Read Love My Enemy Online

Authors: Kate Maclachlan

Love My Enemy

 

Kate MacLachlan

 

 

 

For Ian, James, Linnhe and Darroch

 

This eBook is copyright material and must not be copied, reproduced, transferred, distributed, leased, licensed or publicly performed or used in any way except as specifically permitted in writing by the publishers, as allowed under the terms and conditions under which it was purchased or as strictly permitted by applicable copyright law. Any unauthorised distribution or use of this text may be a direct infringement of the author's and publisher's rights and those responsible may be liable in law accordingly.

ISBN 9781849398237

Version 1.0

 

First published in 2004 by
Andersen Press Limited,
20 Vauxhall Bridge Road, London SWIV 2SA
www.andersenpress.co.uk

 

Reprinted 2005

 

This eBook is copyright material and must not be copied, reproduced, transferred, distributed, leased, licensed or publicly performed or used in any way except as specifically permitted in writing by the publishers, as allowed under the terms and conditions under which it was purchased or as strictly permitted by applicable copyright law. Any unauthorised distribution or use of this text may be a direct infringement of the author's and publisher's rights and those responsible may be liable in law accordingly.

 

© 2004 by Kate MacLachlan

 

The right of Kate MacLachlan to be identified as the author of
this work has been asserted by her in accordance with the
Copyright, Designs and Patents Act, 1988.

 

British Library Cataloguing in Publication Data available

 

ISBN: 9781849398237

Version 1.0

1

'Fantastic – it's peeing!'

Zee, mortified, prayed for a small bomb, but the twins
were screaming with delight. They grabbed each other's
hands and whirled around, faster and faster, a dizzying
kaleidoscope of thin limbs and flying gravel, until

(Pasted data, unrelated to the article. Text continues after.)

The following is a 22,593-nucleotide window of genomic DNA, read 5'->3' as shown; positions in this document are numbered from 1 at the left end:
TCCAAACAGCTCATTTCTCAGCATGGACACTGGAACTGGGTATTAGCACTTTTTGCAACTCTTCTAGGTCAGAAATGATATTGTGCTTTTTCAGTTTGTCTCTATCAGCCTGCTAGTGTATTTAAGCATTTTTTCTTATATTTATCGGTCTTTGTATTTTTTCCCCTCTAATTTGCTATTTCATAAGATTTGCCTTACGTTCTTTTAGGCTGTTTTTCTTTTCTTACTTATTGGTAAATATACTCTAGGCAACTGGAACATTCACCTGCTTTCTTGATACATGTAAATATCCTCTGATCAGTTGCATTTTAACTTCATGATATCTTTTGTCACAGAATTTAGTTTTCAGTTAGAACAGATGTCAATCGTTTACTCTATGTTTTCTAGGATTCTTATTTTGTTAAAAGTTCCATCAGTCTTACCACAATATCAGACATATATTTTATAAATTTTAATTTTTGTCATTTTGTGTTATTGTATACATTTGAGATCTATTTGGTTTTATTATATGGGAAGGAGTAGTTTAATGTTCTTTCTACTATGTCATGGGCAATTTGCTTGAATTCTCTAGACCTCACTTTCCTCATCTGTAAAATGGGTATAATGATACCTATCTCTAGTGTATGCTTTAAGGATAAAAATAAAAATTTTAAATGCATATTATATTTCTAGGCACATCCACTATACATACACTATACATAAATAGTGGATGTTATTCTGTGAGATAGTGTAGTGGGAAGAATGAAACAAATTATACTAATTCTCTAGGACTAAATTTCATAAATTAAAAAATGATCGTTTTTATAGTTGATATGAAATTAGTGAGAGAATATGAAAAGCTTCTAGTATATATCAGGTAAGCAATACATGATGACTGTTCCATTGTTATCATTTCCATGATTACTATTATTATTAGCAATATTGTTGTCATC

physics intervened and sent them spinning, in opposite
directions, to the ground.

'Ouch!'

'Would you look at that?' said their mother, Sue, in
disbelief. 'I've actually done it – it works!'

'Most kits work,' said Zee cuttingly.

'Oh, love, I know you weren't keen, but don't you
think it's cute now it's up and running?'

'Up and peeing, you mean.' Zee surveyed the two-foot
stone statue in dismay. 'I think it's gross, Mum,
downright tacky. Couldn't you at least have picked one
with water coming out of his
mouth
?'

'We wanted this one,' declared Josh, staggering as he
achieved vertical.

'Yeah, he's got curly hair like us,' said Gemma.

'Hardly his most striking feature.' Zee's lip curled in
distaste. 'Heaven knows what the new neighbours will
think. I bet they heard this was a classy area.' She
glanced, for the hundredth time, at the big removal van
parked a few yards down the street.
Rutters English
Carriers
was emblazoned in two-foot high letters on the
side. 'And I bet
their
choices aren't made by six-year-olds.'

Her mother side-stepped the accusation. 'There's just
one child I believe – about your age – according to Mrs
Gordon. The father's foreign, a musician.'

Zee shrugged. It seemed very uncool to be interested
in anything their nosy neighbour, Mrs Gordon, said but
in fact, local gossip was the only reason she was hanging
out in the garden. Her mum spent hours here, whole
days sometimes; planting, pruning, feeding, thinning.
Why, Zee often wondered? What was the point of it all?

After three hours Zee feared that her body might start
to self-destruct with boredom. Much earlier, a silver
Renault had pulled into the garage of Number 2 Hazel
Grove. Zee had legged it up the laburnum tree – for
some peace she claimed – just in time to see a black-haired
man, a slim woman and a girl in jeans vanish
inside the big house on the corner.

She had been waiting for the girl to reappear ever
since. This had meant heaving stones about at her
mother's request and shovelling tons of gravel in around
the grotesque little water feature. She had handled spiky
plants which would look more at home in a tropical
jungle, and spent hours squeezing kinks out of an old
hose with more holes in it than the
Titanic
. In all that
time nobody interesting had shown up – not even cute
Conor from Number 9.

'They've got some nice furniture,' said her mum,
nodding towards the van. 'Look at that chaise longue.'

'Let's go and say hello,' cried Gemma.

'Not now, love, they'll be busy. Plenty of time to
socialise later.'

'They will be busy,' said Zee thoughtfully, 'laying
carpets, plumbing in washing machines . . . too busy to
even think about food, I expect. Why don't you take
across some sandwiches, Mum? It would be very
neighbourly.'

Her mother pushed her prematurely grey hair out of
her eyes and wiped her hands on her gardening trousers.
'I'm far too hot and dirty, Zee. Besides, you're the
sociable one in the family. You go.'

'Me?' she enquired as if the thought had never